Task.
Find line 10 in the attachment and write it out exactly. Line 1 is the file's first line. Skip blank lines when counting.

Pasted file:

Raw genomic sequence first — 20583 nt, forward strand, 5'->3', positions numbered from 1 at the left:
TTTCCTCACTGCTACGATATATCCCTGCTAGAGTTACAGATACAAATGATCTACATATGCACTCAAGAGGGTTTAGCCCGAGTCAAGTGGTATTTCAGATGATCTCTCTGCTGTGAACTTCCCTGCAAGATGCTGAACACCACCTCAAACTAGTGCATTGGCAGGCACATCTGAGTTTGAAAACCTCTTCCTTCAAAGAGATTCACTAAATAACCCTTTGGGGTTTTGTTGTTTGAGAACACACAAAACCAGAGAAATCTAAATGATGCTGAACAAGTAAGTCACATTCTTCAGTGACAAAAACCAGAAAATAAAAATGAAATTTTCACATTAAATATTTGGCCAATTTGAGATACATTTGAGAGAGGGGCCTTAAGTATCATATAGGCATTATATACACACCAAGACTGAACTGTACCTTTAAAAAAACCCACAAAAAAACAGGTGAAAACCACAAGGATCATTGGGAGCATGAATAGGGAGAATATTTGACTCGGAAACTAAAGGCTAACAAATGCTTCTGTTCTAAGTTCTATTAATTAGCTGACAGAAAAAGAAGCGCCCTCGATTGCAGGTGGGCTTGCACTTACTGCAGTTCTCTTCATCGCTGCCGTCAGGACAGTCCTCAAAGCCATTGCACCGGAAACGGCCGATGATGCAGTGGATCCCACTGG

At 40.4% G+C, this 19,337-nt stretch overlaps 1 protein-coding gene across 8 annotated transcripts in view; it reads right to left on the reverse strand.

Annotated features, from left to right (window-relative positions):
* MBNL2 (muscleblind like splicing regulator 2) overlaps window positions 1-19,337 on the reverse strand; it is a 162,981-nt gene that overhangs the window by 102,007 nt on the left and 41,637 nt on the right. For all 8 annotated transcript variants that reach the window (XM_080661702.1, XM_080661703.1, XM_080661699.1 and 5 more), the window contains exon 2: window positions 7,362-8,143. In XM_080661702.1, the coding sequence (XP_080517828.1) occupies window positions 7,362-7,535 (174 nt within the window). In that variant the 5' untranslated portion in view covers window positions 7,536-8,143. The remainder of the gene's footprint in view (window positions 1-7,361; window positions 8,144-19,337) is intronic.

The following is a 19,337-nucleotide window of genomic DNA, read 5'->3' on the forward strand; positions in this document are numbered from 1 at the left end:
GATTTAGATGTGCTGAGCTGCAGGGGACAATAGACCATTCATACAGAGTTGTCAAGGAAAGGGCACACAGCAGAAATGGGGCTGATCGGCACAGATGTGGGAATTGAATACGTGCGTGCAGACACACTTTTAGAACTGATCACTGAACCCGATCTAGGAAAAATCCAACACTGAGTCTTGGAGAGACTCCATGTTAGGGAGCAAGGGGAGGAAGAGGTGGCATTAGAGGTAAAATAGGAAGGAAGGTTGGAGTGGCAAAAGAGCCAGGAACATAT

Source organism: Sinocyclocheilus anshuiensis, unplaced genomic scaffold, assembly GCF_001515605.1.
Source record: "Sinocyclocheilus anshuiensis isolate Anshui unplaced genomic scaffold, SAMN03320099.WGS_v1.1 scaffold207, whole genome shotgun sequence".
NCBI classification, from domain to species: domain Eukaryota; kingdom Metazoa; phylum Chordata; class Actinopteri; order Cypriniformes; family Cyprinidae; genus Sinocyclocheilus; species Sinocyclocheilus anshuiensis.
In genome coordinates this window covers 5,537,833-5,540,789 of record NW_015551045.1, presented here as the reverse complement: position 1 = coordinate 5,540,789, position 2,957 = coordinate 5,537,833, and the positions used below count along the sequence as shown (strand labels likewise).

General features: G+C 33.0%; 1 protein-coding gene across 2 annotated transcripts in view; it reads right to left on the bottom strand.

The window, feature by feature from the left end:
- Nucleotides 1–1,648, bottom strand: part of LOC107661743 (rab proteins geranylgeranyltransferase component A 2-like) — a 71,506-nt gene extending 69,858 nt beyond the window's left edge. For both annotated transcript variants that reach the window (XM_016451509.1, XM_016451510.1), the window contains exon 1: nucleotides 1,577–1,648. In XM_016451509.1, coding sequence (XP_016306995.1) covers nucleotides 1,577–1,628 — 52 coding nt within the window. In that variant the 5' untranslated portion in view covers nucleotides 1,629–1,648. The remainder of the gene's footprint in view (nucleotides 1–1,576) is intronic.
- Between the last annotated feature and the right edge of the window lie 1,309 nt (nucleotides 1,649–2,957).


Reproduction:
NCBI classification, from domain to species: domain Eukaryota; kingdom Metazoa; phylum Chordata; class Actinopteri; order Cypriniformes; family Cyprinidae; genus Sinocyclocheilus; species Sinocyclocheilus anshuiensis.